The discussion was fairly interesting (and fair) but not very exciting. The focus seemed to be more about “glass is half empty” what-can’t-we-do problems with mobile reach and fragmentation. Branding apps and creative rich media used in addition to mobile banner ads were lightly touched on as positive. There was little “let’s dive in” energy and only a smattering of carefully worded cautious optimism. All evening, I had the nagging feeling that something was missing…what was it?

What Was Not Said

The time was 8:15 and the panel had been on stage for over an hour when, finally, it happened! Brett Leary from Digitas was talking about the potential of the iAd platform, when he mentioned LOCATION. Yes, that little teeny detail about mobile marketing was not mentioned for the first hour+ of the discussion.

As if startled awake, Steve Bagdasarian from Hill Holiday picked up the ball and ran with it, nailing  several important factors one after another that only mobile advertising can offer brands. He spoke of “marketing to context” and how mobile allows even a small campaign to yield very large results and learnings. He spoke of “completing the user experience cycle” and how the “where factor” adds a powerful new element for brands.

Finally, just as it seemed things might heat up and the true power of mobile fleshed out, the moderated session ended, and the floor was opened to audience questions.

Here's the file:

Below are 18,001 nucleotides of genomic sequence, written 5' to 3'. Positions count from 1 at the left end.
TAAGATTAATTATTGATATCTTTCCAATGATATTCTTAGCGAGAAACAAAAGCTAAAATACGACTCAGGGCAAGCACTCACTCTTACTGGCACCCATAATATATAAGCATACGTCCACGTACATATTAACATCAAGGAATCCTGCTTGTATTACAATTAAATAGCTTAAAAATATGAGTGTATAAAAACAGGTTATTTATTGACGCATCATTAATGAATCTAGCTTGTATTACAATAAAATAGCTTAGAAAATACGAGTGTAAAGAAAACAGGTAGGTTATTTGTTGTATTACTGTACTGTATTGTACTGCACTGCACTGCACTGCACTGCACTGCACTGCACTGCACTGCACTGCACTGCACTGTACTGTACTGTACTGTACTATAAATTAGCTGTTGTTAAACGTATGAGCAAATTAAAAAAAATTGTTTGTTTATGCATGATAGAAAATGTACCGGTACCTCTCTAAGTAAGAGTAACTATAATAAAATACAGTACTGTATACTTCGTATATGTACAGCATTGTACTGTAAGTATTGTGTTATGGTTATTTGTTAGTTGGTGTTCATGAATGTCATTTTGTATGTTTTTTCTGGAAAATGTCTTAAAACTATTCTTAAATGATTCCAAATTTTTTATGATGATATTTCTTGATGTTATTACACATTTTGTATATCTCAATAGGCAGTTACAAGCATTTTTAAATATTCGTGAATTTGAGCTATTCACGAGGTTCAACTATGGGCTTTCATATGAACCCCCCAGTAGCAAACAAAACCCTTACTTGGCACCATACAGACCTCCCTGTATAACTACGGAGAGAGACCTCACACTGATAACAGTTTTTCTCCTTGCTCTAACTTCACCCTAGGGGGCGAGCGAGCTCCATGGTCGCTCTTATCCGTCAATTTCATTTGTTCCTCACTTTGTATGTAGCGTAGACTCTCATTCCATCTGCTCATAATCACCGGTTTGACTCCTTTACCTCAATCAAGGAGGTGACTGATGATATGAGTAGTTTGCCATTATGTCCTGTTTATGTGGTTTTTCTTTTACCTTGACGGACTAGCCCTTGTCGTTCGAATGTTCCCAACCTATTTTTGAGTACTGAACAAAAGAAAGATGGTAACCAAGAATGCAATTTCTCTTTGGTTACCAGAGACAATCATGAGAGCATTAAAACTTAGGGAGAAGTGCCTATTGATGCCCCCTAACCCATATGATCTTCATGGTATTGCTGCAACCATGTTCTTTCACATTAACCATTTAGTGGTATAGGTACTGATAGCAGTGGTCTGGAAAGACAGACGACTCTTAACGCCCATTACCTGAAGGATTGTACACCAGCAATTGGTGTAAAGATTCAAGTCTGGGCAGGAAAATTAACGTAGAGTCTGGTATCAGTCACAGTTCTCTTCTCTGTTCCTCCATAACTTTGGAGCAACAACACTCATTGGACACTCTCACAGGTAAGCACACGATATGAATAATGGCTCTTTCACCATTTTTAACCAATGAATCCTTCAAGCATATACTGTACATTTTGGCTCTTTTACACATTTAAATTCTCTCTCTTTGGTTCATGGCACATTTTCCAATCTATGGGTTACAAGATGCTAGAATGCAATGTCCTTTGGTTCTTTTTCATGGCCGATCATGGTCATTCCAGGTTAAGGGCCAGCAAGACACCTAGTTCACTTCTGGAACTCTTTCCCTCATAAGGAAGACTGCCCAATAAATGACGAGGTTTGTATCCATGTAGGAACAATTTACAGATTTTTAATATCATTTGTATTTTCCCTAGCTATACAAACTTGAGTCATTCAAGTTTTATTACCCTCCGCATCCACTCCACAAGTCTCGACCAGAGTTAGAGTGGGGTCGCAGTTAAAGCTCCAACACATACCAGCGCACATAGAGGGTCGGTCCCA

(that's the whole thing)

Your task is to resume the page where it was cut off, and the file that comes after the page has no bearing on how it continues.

A Murmur Of Energy

Astounded that it had taken until nearly the end of the evening for the fact that most mobile devices know where they are and can deliver contextually-relevant messaging to come up, I raised my hand and was called on first. I asked about Mobile Proof Of Presence and “checkin” transactions linked to marketing messages. I asked for each panelist to comment further and expand on the potential they saw regarding Location as a mobile differentiator.  A murmur of energy swept through the crowd.

Again, Steve Bagdasarian from Hill Holiday lead the way. He was genuinely fired up and called mobile Location Based Services (LBS) “the future”. Steve described standard banner ad click-though measurement as “not suitable” for mobile and even tied in brick and mortar “here and now” campaigns as key. He even mentioned New England-beloved Dunkin Donuts as a willing participant in some tests his agency was running.

Will Nann from Crisp jumped in and added that he thought measurement was key and Brenna from Mullen asserted that “time and place marketing” and “learned purchase behaviors” would be very important. Yes!

Brett from Digitas (remember, he first used the “L” word), asserted that mobile could “use all the elements” and would emerge as powerful, as long as tracking could work across all platforms.

Another question was asked and the discussion spun off into tablets, Nokia hurriedly handed out two new N8 smartphones via the business card drawing, and the program ended.

Conclusions: Agencies Remain Cautious

It was an interesting event, don’t get me wrong, but I was left with the distinct impression that, even when confronted with a room full of mobile industry insiders clamoring for evidence of some optimism, agencies remain cautious and, unless prodded, will not push mobile on their clients, at least until reach is better understood and confusion caused by fragmentation reduced. This implied “all or nothing” trigger point felt, to me, more like a convenient excuse, than a real client-side-generated requirement.